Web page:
Sample set of the Cavaillé-Coll organ of the Madeleine church in Paris.
This sample set features five sound combinations of this famous organ.
Please make use of the free trial version of this sample set before purchasing it. Please click on the Trial Version-Tab for more information. You will also need to have the trial version installed as a prerequisite for installing the full version.
This sample set is available as download only. The download link will be mailed to you after your payment is received.
Cavaillé-Coll organ of the Madeleine church in Paris
This superb organ is now available as a sample set for the Hauptwerk-2 virtual pipe organ software.
Specification of the virtual organ
2 manuals C-g’’’ + pedal C-f’
Manual combinations (playable from both manuals)
Fonds 8’ all manuals coupled
Fonds 16’+8’+4’ all manuals coupled
Tutti (16’ based, full fonds, reeds and mixtures, manuals coupled, octave grave coupled)
All samples have been recorded in 16bit stereo at 44100Hz wave-format. Careful noise reduction has been applied to preserve the original as faithfully as possible.
The samples have been recorded by Peter Ewers during a recording session for a CD with improvisations on the organ. All samples have been recorded with full room ambience. There are four samples/octave.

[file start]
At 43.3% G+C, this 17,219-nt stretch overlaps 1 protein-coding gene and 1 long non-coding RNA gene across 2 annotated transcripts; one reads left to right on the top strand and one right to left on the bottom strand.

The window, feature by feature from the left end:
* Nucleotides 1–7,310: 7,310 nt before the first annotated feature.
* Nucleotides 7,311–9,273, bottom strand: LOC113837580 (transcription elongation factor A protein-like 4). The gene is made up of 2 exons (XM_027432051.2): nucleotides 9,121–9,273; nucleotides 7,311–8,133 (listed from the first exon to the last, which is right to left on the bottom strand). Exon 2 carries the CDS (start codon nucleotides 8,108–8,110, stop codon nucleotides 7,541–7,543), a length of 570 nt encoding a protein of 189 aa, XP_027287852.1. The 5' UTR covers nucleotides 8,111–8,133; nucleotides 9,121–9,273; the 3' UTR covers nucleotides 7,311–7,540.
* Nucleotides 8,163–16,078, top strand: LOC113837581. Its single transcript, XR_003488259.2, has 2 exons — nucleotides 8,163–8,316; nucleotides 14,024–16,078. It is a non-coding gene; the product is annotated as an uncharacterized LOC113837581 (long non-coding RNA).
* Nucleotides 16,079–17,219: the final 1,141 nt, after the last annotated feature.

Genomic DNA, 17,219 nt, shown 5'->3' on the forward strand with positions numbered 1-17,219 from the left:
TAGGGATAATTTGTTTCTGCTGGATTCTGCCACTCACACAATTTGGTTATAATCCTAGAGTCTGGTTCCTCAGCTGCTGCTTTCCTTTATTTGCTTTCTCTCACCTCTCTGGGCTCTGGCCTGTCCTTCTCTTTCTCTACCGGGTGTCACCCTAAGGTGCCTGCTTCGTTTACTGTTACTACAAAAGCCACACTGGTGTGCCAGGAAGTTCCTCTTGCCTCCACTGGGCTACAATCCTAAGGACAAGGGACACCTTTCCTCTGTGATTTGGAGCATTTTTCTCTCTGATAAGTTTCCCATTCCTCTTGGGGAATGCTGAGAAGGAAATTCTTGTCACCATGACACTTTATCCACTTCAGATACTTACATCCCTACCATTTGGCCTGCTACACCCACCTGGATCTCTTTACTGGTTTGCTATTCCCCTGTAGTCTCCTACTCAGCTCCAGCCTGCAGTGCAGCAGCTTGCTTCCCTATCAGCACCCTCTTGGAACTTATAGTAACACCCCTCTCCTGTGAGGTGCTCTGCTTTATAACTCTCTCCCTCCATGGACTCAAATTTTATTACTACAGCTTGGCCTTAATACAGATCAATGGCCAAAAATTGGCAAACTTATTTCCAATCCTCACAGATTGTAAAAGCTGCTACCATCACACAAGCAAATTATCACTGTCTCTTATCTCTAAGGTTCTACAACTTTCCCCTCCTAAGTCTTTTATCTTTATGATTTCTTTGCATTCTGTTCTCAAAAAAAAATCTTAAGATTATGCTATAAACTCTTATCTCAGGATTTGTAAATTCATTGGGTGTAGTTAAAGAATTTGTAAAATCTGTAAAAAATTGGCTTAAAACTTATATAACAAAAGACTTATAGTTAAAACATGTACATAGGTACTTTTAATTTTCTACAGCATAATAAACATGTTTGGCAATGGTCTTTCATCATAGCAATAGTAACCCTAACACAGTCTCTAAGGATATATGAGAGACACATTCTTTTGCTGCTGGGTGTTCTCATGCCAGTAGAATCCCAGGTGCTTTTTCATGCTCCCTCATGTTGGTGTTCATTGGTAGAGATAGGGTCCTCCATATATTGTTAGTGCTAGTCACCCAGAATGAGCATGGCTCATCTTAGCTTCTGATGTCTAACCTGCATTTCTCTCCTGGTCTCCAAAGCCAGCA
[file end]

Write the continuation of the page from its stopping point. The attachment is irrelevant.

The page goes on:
As a first for any Hauptwerk sample set we have created staccato relese sample artificially using an impulse response carefully designed to match the original room accoustics as closely as possible. We think the result is improved dramatically over the standard release tails, which lead to bell-like artefacts on staccato notes.
Compatible with Hauptwerk Free Edition.
This sample set is compatible with Hauptwerk version 3.20 and above. It will work on the Hauptwer Free Edition as well as with Hauptwerk running in Evaluation Mode.
This set requires only very little ressources. In Hauptwerk memory requirement is as little as 660MB loading all samples compressed and about 1100MB uncompressed. A polyphony of about 500 voices should be sufficient.
§1) This agreement defines the licensing agreement between Pipeloops (Reiner Suikat) and the customer for our sample sets. The sample set consists of the samples and, depending on the version, images, database and other files.
§2) Pipeloops grants the customer the perpetual right to use the sample set with any software capable of playing the samples. Pipeloops retains all rights, including all copyright and intellectual property rights, to the sample set and all copies thereof.